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  • "Nobody beats Vitas Gerulaitis 17 times in a row" - Vitas Gerulaitis after ending losing streak to Jimmy Connors on this day in 1980
Jimmy Connors (L) and Vitas Gerulaitis (R) at the French Open

"Nobody beats Vitas Gerulaitis 17 times in a row" - Vitas Gerulaitis after ending losing streak to Jimmy Connors on this day in 1980

On 12 January 1980, Vitas Gerulaitis delivered what is now one of the most famous lines in tennis history. After downing Jimmy Connors in the semifinals of the Masters year-end championship, the American said: "And let that be a lesson to you all. Nobody beats Vitas Gerulaitis 17 times in a row!"

Prior to this, he had in fact lost to his compatriot 16 straight times. The iconic line is often brought up before matches when a player has never beaten their upcoming opponent, such as before Rafael Nadal improved his record against Richard Gasquet to 17-0 at last year's French Open.



Gerulaitis, who was born in New York to Lithuanian parents in 1954, reached a career-high ranking of World No. 3 in 1978. He won 26 singles titles, including one of two Australian Open events held in 1977, the Italian Open (twice), and the 1978 WCT Finals.

The American retired in 1986, and died at the age of 40 in 1994 from carbon monoxide poisoning caused by an improperly installed pool heater.

Vitas Gerulaitis serving at Wimbledon

Connors, who was born in Belleville, Illinois in 1952, spent 268 weeks as World No. 1 during his career - the fifth most since the ATP rankings were introduced in 1973. He won a record 109 ATP singles titles, including eight Majors, before retiring in 1996.


The match took place at the 1979 Masters - the season-ending event (now the ATP Finals) featuring the top eight players from the 1979 Grand Prix Tour. The tournament, which was played at the beginning of 1980, was held at Madison Square Garden, New York City, and played indoors on carpet courts.

Heading into the contest, Connors had won 16 consecutive matches between the pair dating back to 1974, after his rival won their first meeting in 1972.

The match

Gerulaitis, then ranked World No. 4, topped Group A to advance to the semifinals of the 1979 Masters after winning two of the three round robin matches, including a thriller against defending champion John McEnroe. Second-ranked Connors met him after finishing second in Group B, having also won two of his three ties.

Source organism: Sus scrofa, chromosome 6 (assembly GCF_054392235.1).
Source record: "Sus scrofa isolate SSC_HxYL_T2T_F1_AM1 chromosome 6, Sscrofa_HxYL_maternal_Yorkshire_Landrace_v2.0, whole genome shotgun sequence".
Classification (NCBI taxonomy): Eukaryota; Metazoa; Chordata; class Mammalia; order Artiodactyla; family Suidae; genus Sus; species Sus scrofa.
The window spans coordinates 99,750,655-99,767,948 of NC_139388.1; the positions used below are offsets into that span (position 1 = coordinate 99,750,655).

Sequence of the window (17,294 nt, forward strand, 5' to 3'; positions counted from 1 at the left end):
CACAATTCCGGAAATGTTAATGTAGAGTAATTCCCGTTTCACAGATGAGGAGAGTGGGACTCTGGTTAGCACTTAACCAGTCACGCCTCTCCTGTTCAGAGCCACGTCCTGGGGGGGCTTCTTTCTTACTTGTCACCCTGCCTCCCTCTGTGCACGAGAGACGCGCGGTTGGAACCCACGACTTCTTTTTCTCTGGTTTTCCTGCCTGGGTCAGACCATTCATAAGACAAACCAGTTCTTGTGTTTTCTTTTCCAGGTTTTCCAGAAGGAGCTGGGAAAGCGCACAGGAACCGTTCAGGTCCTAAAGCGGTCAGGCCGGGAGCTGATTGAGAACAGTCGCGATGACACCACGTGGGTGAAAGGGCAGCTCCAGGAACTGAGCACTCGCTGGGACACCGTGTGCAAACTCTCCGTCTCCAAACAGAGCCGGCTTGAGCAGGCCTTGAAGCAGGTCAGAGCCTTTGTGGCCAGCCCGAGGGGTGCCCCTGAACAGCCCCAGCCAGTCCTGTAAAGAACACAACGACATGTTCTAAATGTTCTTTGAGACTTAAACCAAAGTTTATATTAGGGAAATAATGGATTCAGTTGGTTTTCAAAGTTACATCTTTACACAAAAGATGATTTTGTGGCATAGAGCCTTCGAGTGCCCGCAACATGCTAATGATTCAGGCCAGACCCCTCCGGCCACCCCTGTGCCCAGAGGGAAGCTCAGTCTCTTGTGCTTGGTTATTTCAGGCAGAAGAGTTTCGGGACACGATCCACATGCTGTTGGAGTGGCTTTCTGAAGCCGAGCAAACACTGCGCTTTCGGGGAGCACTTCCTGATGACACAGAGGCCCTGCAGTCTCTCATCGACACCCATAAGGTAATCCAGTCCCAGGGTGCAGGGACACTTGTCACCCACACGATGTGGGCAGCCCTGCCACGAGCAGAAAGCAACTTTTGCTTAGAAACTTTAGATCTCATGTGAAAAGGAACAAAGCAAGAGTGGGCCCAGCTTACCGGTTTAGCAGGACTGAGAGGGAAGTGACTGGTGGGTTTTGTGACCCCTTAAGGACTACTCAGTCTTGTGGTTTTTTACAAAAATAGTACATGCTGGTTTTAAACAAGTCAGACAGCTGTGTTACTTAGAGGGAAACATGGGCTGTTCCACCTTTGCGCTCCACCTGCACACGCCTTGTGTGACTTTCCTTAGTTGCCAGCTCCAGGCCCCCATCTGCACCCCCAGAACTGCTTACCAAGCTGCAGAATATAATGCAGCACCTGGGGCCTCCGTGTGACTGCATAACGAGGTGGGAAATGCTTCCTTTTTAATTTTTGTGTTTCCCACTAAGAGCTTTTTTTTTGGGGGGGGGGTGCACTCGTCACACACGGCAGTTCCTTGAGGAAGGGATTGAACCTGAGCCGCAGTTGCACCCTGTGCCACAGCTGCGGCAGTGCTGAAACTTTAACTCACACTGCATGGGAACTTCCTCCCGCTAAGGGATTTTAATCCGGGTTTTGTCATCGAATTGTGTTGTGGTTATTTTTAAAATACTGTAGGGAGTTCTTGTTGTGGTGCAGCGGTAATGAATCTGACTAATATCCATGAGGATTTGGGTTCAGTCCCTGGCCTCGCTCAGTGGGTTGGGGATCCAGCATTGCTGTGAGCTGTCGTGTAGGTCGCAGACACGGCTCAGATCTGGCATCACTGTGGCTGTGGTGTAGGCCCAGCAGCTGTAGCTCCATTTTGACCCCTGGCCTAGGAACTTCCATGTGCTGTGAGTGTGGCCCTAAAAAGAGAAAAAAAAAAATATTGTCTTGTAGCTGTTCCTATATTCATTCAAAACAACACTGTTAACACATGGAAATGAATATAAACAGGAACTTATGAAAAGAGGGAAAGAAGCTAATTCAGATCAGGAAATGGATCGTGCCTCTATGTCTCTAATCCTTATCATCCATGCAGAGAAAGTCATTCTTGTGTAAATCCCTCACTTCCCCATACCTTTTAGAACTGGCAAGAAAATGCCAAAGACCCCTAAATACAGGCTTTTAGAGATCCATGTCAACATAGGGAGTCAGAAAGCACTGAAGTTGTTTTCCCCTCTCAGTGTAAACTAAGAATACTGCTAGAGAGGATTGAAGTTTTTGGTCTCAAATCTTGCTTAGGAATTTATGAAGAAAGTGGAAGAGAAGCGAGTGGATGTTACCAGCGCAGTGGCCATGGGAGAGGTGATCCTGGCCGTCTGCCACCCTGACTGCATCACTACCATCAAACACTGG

The contest looked to be going the same way as the previous 16 between the pair when Connors went up a break in the opening set. Serving at 3-5, Gerulaitis crucially saved two set points - the second of which Connors sportingly conceded.


After an ace was called out, Connors softly returned the second serve and walked to the deuce side to allow his opponent an uncontested put away. The older American had felt the first serve was in.

The 1979 US Open runner-up survived, broke back and broke again to take the first set 7-5 when Connors narrowly missed a backhand passing shot. Gerulaitis then broke twice en route to claiming the second set 6-2 - sealing the win after a fine backhand down the line gave Connors no chance of making a volley.

Having ended his eight-year wait for victory over his rival, the World No. 4 produced his quote that will never be forgotten in a post-match press conference. He also won the following three encounters between the pair, with the overall head-to-head finishing 18-5 in favor of Connors.

Vitas Gerulaitis did, however, lose to someone 17 times in a row


Gerulaitis' triumph against Connors saw him reach the final of the 1979 Masters - where he was crushed 6-2, 6-2 by World No. 1 Bjorn Borg. This was his 13th straight defeat to the Swedish great - who was the greatest player of the era.

The year after the American delivered his famous line, he did remarkably lose a 17th match in a row to an opponent. In the fourth round of the 1981 Wimbledon Championships, Borg defeated him for the 17th consecutive time, after winning their first clash in Iran in 1974.

This was the final contest between the duo, and Borg never lost to his friend and rival, according to the ATP.

Edited by
Nihal Taraporvala
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